What happens if we have two such objects and multiply them together using the usual rules of matrix multiplication? We find that colors are handled just the way that we would like them, that is, red propagators hook up to red propagators, etc.
Suppose that we have two such matrices, A and B. The matrix multiplication will look like this:
In the above, we have blown up the (3,2) or (blue,green) entry to show that it is a sum over the three possible intermediate colors. This is reminiscent of how one stitches together Feynman diagrams.
Feynman Diagrams as Matrices
In fact, the analogy with Feynman diagrams is perfect, provided we realize that our Feynman diagrams are (a) in qubits so there is no dependency on spatial coordinates or momentum, and (b) are Fourier transformed so that we do not integrate over all possible intermediate energies (that is, the convolution over position is eliminated in the Fourier transform). What is left is simply multiplication and the matrices organize the propagators so that they fit correctly into each other.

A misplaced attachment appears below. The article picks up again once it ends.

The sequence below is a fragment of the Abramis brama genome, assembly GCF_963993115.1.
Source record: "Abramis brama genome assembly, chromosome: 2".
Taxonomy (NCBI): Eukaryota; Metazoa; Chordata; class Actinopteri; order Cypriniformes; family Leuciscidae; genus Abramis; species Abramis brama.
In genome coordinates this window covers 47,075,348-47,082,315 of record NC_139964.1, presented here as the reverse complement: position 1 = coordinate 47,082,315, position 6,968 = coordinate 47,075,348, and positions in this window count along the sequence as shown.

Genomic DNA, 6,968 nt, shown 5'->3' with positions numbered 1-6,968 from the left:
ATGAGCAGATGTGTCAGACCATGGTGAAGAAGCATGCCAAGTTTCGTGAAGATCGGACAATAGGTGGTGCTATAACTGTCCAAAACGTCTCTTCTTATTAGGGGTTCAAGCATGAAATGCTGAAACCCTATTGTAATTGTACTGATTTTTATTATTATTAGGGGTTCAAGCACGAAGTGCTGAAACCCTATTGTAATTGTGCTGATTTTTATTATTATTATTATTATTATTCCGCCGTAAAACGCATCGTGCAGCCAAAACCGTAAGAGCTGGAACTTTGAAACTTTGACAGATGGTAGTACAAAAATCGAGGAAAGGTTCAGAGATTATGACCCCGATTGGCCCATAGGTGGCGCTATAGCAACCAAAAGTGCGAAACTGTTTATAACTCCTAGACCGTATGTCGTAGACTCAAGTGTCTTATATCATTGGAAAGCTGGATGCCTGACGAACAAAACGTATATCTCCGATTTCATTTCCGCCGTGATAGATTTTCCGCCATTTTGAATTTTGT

In interpreting the matrix entries as Feynman diagrams, we need to assign each such diagram a complex number. We can think of the 3×3 matrices as containing 9 complex degrees of freedom, each of these degrees of freedom multiplying the appropriate propagator. This allows us to translate from the difficult language of Feynman diagrams to the simple language of matrix multiplication.
3×3 Complex matrices as Density Matrices
The requirements for a matrix to be a density matrix are that (a) it have trace 1, and (b) it be idempotent. For the case of the proton as composed of identical quarks, we can add a third requirement, (c) the three colors must be treated equally.
The requirement that the colors be treated equally greatly simplifies the problem of finding the density matrices among the 3×3 matrices. Cyclically permuting the three colors and demanding that the matrix be unchanged, we find that we have only 3 complex degrees of freedom — the matrices must be circulant. There are 8 circulant matrices that are idempotent. Of these only three have trace 1, they are:
where “w” is the complex cubed root of unity, . For the calculations, see pages 39-40 and equation (3.39) of the author’s book on density matrix theory. Also see Marni Sheppeard’s note on circulant matrices and discrete Fourier transforms.